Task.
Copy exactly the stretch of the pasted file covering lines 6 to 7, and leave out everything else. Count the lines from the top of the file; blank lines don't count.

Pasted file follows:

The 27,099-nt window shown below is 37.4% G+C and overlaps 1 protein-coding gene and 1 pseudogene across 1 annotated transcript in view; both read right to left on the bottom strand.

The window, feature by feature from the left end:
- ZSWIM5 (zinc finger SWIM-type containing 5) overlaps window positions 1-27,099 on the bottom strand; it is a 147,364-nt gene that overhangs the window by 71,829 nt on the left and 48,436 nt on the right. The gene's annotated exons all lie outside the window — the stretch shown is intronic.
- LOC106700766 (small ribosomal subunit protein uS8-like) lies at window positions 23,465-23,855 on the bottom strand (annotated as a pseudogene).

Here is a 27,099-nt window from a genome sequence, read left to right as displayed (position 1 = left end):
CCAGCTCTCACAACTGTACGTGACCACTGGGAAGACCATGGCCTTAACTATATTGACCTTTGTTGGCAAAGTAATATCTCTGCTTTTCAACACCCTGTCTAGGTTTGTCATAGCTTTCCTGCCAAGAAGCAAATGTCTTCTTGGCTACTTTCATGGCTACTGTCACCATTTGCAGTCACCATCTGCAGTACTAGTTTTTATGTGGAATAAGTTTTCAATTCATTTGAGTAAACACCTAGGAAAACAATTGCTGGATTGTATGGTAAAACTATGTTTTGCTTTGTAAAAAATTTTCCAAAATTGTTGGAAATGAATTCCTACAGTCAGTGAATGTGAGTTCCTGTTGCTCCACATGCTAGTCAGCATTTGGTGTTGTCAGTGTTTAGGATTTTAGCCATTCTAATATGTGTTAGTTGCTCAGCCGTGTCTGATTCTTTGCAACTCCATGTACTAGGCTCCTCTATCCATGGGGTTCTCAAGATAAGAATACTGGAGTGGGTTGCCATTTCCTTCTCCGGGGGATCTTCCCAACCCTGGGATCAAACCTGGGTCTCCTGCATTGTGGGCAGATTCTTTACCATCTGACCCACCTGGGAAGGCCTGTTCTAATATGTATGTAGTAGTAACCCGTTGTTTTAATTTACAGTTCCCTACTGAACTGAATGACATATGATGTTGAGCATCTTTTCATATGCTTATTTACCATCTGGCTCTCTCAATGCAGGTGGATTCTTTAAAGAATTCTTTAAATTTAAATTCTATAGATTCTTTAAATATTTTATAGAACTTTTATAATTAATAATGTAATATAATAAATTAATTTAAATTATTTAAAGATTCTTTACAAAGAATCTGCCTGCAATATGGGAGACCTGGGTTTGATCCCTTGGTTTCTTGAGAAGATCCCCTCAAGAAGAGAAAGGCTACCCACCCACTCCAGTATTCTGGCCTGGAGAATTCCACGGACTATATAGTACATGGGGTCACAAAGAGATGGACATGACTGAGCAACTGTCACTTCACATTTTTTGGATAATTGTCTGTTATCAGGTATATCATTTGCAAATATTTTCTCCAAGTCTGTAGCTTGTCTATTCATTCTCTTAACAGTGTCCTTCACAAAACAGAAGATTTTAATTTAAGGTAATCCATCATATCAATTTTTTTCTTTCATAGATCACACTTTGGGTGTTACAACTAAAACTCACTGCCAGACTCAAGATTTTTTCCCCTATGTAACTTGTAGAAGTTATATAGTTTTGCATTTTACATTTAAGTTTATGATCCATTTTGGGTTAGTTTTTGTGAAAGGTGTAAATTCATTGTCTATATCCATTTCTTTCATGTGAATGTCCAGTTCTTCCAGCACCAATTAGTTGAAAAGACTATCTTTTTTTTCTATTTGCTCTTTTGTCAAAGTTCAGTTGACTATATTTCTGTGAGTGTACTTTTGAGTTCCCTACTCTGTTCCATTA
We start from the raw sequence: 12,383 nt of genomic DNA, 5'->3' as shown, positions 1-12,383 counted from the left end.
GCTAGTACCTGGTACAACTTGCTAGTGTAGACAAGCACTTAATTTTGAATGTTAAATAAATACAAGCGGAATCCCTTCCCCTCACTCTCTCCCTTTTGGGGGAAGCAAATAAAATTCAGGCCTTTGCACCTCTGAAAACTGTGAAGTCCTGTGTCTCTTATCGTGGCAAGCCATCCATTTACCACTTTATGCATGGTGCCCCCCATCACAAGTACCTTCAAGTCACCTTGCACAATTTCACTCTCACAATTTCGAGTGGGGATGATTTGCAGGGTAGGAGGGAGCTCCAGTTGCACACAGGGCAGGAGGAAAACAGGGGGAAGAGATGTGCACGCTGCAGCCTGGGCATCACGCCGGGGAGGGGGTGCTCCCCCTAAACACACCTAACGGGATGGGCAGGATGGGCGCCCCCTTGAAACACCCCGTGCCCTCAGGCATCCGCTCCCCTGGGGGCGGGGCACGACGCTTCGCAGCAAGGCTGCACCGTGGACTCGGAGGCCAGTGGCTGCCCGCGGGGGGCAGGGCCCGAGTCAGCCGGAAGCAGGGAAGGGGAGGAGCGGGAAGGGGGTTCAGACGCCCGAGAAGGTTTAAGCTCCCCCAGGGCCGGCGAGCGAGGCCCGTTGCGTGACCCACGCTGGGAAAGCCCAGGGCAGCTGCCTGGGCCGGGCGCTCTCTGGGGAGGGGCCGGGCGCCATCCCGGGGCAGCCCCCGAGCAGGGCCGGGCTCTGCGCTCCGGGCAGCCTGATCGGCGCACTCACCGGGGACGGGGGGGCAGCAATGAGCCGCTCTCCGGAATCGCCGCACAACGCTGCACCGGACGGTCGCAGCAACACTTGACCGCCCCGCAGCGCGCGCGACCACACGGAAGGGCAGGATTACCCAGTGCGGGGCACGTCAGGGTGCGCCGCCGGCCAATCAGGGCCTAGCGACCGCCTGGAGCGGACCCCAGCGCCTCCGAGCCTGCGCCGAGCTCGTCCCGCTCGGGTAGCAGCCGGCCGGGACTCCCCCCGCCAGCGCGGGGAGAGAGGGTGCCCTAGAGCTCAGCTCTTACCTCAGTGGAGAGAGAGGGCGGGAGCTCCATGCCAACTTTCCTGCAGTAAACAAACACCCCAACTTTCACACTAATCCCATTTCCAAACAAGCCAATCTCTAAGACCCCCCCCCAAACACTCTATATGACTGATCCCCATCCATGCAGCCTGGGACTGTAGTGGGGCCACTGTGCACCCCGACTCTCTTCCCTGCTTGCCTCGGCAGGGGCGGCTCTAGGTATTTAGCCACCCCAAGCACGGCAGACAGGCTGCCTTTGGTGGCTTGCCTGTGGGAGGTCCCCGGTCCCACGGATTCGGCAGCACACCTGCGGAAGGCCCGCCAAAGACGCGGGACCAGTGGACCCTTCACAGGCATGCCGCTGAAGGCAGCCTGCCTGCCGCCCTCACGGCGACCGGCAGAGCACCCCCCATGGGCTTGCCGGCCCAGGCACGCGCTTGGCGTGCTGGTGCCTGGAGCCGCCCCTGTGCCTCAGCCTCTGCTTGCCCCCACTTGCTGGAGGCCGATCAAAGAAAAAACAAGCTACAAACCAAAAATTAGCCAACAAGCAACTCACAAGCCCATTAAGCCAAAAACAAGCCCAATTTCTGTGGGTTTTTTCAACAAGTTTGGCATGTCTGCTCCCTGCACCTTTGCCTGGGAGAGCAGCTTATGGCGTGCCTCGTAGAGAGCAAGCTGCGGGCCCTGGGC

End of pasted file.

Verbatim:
CCAGCTCTCACAACTGTACGTGACCACTGGGAAGACCATGGCCTTAACTATATTGACCTTTGTTGGCAAAGTAATATCTCTGCTTTTCAACACCCTGTCTAGGTTTGTCATAGCTTTCCTGCCAAGAAGCAAATGTCTTCTTGGCTACTTTCATGGCTACTGTCACCATTTGCAGTCACCATCTGCAGTACTAGTTTTTATGTGGAATAAGTTTTCAATTCATTTGAGTAAACACCTAGGAAAACAATTGCTGGATTGTATGGTAAAACTATGTTTTGCTTTGTAAAAAATTTTCCAAAATTGTTGGAAATGAATTCCTACAGTCAGTGAATGTGAGTTCCTGTTGCTCCACATGCTAGTCAGCATTTGGTGTTGTCAGTGTTTAGGATTTTAGCCATTCTAATATGTGTTAGTTGCTCAGCCGTGTCTGATTCTTTGCAACTCCATGTACTAGGCTCCTCTATCCATGGGGTTCTCAAGATAAGAATACTGGAGTGGGTTGCCATTTCCTTCTCCGGGGGATCTTCCCAACCCTGGGATCAAACCTGGGTCTCCTGCATTGTGGGCAGATTCTTTACCATCTGACCCACCTGGGAAGGCCTGTTCTAATATGTATGTAGTAGTAACCCGTTGTTTTAATTTACAGTTCCCTACTGAACTGAATGACATATGATGTTGAGCATCTTTTCATATGCTTATTTACCATCTGGCTCTCTCAATGCAGGTGGATTCTTTAAAGAATTCTTTAAATTTAAATTCTATAGATTCTTTAAATATTTTATAGAACTTTTATAATTAATAATGTAATATAATAAATTAATTTAAATTATTTAAAGATTCTTTACAAAGAATCTGCCTGCAATATGGGAGACCTGGGTTTGATCCCTTGGTTTCTTGAGAAGATCCCCTCAAGAAGAGAAAGGCTACCCACCCACTCCAGTATTCTGGCCTGGAGAATTCCACGGACTATATAGTACATGGGGTCACAAAGAGATGGACATGACTGAGCAACTGTCACTTCACATTTTTTGGATAATTGTCTGTTATCAGGTATATCATTTGCAAATATTTTCTCCAAGTCTGTAGCTTGTCTATTCATTCTCTTAACAGTGTCCTTCACAAAACAGAAGATTTTAATTTAAGGTAATCCATCATATCAATTTTTTTCTTTCATAGATCACACTTTGGGTGTTACAACTAAAACTCACTGCCAGACTCAAGATTTTTTCCCCTATGTAACTTGTAGAAGTTATATAGTTTTGCATTTTACATTTAAGTTTATGATCCATTTTGGGTTAGTTTTTGTGAAAGGTGTAAATTCATTGTCTATATCCATTTCTTTCATGTGAATGTCCAGTTCTTCCAGCACCAATTAGTTGAAAAGACTATCTTTTTTTTCTATTTGCTCTTTTGTCAAAGTTCAGTTGACTATATTTCTGTGAGTGTACTTTTGAGTTCCCTACTCTGTTCCATTA
We start from the raw sequence: 12,383 nt of genomic DNA, 5'->3' as shown, positions 1-12,383 counted from the left end.